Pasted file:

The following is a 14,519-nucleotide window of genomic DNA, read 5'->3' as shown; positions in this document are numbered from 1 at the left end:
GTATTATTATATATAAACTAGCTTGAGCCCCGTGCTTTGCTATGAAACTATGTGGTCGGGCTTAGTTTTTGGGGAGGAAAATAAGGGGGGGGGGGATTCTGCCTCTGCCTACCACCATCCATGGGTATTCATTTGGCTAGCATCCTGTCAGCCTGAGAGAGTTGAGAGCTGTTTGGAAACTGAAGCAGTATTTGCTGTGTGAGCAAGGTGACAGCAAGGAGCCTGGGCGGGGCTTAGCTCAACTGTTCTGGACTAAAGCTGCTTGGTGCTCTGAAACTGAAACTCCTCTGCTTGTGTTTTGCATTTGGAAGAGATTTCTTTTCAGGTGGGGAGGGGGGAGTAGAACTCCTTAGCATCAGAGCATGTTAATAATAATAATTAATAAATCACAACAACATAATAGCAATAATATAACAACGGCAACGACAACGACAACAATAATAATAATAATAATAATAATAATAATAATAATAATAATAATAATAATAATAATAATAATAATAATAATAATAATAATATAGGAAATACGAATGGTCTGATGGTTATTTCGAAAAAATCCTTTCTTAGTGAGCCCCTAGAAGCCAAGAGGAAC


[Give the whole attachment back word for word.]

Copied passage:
The following is a 14,519-nucleotide window of genomic DNA, read 5'->3' as shown; positions in this document are numbered from 1 at the left end:
GTATTATTATATATAAACTAGCTTGAGCCCCGTGCTTTGCTATGAAACTATGTGGTCGGGCTTAGTTTTTGGGGAGGAAAATAAGGGGGGGGGGGATTCTGCCTCTGCCTACCACCATCCATGGGTATTCATTTGGCTAGCATCCTGTCAGCCTGAGAGAGTTGAGAGCTGTTTGGAAACTGAAGCAGTATTTGCTGTGTGAGCAAGGTGACAGCAAGGAGCCTGGGCGGGGCTTAGCTCAACTGTTCTGGACTAAAGCTGCTTGGTGCTCTGAAACTGAAACTCCTCTGCTTGTGTTTTGCATTTGGAAGAGATTTCTTTTCAGGTGGGGAGGGGGGAGTAGAACTCCTTAGCATCAGAGCATGTTAATAATAATAATTAATAAATCACAACAACATAATAGCAATAATATAACAACGGCAACGACAACGACAACAATAATAATAATAATAATAATAATAATAATAATAATAATAATAATAATAATAATAATAATAATAATAATAATAATAATAATATAGGAAATACGAATGGTCTGATGGTTATTTCGAAAAAATCCTTTCTTAGTGAGCCCCTAGAAGCCAAGAGGAAC